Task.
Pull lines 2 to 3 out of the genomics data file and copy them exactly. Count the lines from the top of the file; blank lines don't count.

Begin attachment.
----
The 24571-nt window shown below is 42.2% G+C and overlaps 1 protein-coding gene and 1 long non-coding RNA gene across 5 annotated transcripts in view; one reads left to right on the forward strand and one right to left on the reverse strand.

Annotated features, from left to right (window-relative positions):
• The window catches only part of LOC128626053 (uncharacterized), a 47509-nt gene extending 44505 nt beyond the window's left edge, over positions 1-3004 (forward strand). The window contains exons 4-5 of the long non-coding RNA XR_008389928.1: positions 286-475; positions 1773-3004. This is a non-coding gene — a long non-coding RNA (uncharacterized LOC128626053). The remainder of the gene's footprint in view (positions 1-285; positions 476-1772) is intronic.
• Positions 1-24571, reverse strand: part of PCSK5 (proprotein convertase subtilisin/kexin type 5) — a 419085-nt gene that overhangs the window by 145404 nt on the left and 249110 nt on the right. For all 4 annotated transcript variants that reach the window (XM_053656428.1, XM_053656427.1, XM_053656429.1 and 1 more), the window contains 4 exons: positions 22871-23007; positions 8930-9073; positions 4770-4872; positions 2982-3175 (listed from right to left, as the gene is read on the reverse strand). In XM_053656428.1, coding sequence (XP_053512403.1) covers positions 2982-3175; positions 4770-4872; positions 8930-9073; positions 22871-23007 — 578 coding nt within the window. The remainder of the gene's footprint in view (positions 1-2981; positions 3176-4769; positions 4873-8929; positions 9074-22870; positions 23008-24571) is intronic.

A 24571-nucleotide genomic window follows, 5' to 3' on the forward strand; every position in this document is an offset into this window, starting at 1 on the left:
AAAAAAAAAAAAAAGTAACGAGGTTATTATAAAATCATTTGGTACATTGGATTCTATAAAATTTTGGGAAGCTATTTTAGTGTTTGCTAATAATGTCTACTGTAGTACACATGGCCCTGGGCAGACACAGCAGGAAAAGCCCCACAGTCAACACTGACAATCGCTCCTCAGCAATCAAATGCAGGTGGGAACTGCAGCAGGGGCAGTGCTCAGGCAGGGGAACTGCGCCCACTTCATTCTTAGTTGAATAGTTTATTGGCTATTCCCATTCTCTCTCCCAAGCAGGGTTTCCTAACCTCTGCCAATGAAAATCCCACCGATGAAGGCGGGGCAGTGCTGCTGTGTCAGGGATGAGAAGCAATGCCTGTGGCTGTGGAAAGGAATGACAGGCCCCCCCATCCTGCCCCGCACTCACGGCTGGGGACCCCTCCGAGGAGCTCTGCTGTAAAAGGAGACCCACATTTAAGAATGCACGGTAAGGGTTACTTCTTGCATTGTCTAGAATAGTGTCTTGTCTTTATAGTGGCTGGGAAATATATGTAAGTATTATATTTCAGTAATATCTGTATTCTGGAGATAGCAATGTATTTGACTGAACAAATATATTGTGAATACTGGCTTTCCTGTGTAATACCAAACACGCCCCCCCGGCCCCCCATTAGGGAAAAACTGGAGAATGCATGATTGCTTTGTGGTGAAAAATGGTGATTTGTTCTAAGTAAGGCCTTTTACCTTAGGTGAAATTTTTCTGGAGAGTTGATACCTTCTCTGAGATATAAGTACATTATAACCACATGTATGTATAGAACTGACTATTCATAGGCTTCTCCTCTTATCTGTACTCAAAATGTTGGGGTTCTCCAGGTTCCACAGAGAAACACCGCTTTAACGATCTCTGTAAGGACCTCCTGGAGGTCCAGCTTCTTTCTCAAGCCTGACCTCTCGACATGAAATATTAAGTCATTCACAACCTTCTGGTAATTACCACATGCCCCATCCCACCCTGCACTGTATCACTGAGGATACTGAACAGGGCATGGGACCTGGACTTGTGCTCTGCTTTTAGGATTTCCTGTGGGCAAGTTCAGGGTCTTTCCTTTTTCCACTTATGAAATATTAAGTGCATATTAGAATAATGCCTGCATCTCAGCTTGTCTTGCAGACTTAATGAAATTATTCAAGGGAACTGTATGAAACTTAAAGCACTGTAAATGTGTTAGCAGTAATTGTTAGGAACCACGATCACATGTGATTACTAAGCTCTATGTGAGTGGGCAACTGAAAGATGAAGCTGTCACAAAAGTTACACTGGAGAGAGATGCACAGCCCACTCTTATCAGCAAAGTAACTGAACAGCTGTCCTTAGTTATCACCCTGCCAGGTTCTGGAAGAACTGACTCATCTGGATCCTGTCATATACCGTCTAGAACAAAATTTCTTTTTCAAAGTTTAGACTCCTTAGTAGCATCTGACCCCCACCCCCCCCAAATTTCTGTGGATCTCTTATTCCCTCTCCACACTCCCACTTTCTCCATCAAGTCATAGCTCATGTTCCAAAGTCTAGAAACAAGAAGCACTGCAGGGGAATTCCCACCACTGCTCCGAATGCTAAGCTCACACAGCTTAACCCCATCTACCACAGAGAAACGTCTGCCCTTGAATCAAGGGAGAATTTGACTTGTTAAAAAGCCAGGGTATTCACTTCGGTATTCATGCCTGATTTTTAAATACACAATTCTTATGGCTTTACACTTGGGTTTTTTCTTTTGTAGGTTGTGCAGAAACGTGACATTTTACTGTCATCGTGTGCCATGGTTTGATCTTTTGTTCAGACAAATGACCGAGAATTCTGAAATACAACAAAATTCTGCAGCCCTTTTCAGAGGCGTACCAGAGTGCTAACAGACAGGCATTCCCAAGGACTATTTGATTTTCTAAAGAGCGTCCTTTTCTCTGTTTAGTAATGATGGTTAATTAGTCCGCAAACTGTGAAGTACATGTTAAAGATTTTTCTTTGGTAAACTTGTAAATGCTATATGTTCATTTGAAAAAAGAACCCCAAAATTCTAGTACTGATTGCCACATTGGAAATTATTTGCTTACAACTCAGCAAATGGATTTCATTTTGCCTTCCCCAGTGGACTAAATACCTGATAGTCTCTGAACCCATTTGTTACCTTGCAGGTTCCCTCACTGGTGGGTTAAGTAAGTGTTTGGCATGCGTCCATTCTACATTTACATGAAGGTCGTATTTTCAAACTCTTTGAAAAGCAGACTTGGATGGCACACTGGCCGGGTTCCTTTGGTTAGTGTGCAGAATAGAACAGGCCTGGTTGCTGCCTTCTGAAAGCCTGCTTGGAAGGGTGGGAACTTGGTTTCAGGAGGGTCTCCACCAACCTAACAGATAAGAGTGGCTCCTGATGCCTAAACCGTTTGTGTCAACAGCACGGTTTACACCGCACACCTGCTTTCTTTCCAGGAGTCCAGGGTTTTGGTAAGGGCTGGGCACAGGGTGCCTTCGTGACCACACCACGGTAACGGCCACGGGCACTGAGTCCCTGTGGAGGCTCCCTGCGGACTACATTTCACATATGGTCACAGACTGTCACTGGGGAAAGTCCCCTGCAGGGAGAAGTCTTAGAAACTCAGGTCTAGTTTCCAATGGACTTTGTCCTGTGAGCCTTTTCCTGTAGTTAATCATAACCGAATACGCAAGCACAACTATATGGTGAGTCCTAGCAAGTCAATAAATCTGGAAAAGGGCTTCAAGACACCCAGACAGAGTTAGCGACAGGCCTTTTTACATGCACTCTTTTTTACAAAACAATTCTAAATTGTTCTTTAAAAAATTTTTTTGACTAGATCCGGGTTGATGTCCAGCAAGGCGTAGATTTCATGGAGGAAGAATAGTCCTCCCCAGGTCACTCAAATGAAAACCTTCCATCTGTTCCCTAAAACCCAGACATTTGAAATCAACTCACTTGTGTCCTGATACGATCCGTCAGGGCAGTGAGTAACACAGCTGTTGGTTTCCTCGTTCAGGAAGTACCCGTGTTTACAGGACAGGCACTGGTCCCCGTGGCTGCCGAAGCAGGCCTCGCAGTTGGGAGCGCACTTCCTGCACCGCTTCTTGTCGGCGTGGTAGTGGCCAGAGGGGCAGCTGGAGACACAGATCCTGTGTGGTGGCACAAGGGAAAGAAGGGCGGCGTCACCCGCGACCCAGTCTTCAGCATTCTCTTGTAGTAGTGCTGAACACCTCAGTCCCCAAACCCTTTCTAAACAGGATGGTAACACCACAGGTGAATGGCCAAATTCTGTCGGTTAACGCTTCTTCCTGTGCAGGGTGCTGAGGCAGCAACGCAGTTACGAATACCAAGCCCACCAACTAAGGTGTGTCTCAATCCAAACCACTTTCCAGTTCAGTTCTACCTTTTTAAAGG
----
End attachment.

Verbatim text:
Annotated features, from left to right (window-relative positions):
• The window catches only part of LOC128626053 (uncharacterized), a 47509-nt gene extending 44505 nt beyond the window's left edge, over positions 1-3004 (forward strand). The window contains exons 4-5 of the long non-coding RNA XR_008389928.1: positions 286-475; positions 1773-3004. This is a non-coding gene — a long non-coding RNA (uncharacterized LOC128626053). The remainder of the gene's footprint in view (positions 1-285; positions 476-1772) is intronic.